Broad-winged Hawk Migration
In light of the rapidly advancing hawkwatching season of fall 2014, permit me to present a few of my ramblings on the subject. These ramblings are dedicated only to the migration of the Broad-winged hawk, therefore the term hawk will mean Broad-winged hawk. One of the greatest mysteries of the Broadwing migration is: Just what triggers the migration? How do the hawks know when to leave the breeding grounds and when to leave the wintering grounds. If we refrain from anthropomorphizing, we come to realize that the hawk, as all birds, has a very small brain. How much information can they store and how much does perception or stimulus drive their actions? I submit that stimulus is the driving source for all of their actions and that such a stimulus for migration must be a very compelling stimulus - a stimulus that results from a great change in the environment surrounding the hawk where it would be content to remain. I also submit that there are two environmental stimuli that provide the triggers to migrate.
The Broad-winged hawk breeds in the northern temperate zones and winters primarily in the northern tropics with some extending to the southern tropics. While on the breeding grounds the hawk must know when to start its migration in order to guarantee it will have an ample food supply on its journey south. The primary food supply for Broad-winged hawks consists of reptiles, amphibians, and insects - all of which thrive in summertime climes in the temperate zones. Therefore the Broad-winged is dependent on long warm days for its food supply. It would stand to reason that the Broad-winged hawk would be stimulated to migrate when the days shorten.
I have plotted the length of daylight hours during a year's time at Boston, Mass. and found that the plot resulted in a sine wave. The slope of a sinusoid represents the greatest rate of change. Therefore, around the middle of August the rate of change of the length of day is at its greatest and the days are becoming noticeably shorter. There is your trigger for the migration south. The Broadwing now knows that it had better be moving southward lest it run out of food. And, it had better move fast. We see just how fast, as nearly all Broad-winged hawks have passed the northern latitudes by the end of September. They are settling on their wintering grounds in the tropics north of the equator by October.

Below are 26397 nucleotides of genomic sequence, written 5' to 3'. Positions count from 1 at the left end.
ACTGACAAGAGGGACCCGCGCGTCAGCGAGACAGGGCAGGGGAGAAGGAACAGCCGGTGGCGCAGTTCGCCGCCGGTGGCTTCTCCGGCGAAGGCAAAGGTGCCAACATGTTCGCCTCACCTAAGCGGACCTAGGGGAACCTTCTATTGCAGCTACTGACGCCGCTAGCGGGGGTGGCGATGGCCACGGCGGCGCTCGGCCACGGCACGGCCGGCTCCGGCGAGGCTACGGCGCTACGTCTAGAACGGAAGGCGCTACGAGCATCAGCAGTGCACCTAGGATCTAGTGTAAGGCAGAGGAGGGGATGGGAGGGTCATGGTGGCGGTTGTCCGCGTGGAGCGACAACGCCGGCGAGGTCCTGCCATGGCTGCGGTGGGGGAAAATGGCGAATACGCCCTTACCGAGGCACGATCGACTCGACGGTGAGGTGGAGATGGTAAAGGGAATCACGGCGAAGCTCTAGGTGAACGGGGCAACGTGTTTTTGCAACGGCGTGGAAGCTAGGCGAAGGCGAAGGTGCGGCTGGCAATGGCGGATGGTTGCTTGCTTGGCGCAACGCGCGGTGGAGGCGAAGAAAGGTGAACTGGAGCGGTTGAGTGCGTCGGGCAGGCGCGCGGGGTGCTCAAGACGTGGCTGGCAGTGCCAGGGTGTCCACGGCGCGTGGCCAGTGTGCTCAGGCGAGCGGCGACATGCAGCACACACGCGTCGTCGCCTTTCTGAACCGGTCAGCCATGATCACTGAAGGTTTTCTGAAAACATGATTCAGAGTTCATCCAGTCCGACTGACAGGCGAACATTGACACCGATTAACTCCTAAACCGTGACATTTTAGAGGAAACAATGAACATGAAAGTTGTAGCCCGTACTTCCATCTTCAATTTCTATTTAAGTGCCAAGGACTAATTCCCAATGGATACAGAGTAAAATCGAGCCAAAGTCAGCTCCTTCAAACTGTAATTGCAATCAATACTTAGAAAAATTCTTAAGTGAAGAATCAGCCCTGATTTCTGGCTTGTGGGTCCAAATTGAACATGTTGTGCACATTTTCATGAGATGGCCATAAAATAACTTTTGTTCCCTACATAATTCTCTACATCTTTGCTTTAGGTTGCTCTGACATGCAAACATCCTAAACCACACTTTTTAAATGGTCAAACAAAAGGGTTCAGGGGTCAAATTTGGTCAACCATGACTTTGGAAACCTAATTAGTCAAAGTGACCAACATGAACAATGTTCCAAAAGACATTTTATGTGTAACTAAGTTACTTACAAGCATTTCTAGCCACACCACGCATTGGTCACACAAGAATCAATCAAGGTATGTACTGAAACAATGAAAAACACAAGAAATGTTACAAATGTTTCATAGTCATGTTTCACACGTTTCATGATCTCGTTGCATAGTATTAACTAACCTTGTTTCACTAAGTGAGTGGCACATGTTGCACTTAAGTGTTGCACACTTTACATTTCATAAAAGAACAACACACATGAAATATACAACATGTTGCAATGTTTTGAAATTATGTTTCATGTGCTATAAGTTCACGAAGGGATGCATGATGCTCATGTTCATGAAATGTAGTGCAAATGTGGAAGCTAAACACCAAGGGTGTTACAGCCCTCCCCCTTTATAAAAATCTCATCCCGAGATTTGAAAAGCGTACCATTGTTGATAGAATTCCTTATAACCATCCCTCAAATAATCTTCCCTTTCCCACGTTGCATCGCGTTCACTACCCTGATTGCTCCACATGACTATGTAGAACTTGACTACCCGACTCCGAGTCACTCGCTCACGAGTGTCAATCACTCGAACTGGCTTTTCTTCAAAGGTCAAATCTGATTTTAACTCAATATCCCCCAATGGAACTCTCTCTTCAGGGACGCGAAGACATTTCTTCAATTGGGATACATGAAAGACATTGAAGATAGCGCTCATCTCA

Now, we have our trigger for the southward migration and it seems reasonable. So, what triggers them to return. While they may have ample food supply in the topics, will it suffice for raising a family? Pre-wiring compels them to breed and perhaps compels them to breed in the northern temperate zone, but what will stimulate them to return to the breeding grounds? There is very little or no variation in the length of day in the tropics. What brought them to the tropics will not serve to trigger their return to the temperate zones. Also, the amount of prey species in their tropical wintering grounds will remain constant. We must look for another severe change in environment that will trigger the northward migration.
I submit that such a change will be the transition from rainy to dry seasons. Conventional wisdom dictates that a vast majority of Broad-winged hawks winter between 15 degrees north latitude to 15 degrees south of the equator. The change from the rainy to dry season is not as well defined as one approaches the equator. Some locations are almost always rainy while others do not show a change that coincides with the timing of the return migration. But, at locations 10 to 15 degrees south, the rainy to dry season is well defined. The rainy season in these locations plotted over a year present a curve similar to the Bell Curve with a slope resembling the slope of a sinusoid. The four samples I used showed a change from rainy to dry occurring from January to May. The timing is excellent. We now have a trigger occurring in the wintering grounds that is very similar to the trigger that occurs in the breeding grounds.
These stimuli are most pronounced at the extremes of the hawk's habitat so it is apparent the hawks at these extremes will lead the migration. As they fly over other hawks they will be seen and that sighting provides an added stimulus to start to migrate. Sort of like the dominoes we like to line up and tip over in a chain reaction. Call it a sharp environmental change reinforced by a domino analogy.
David J. Holt
August 11, 2014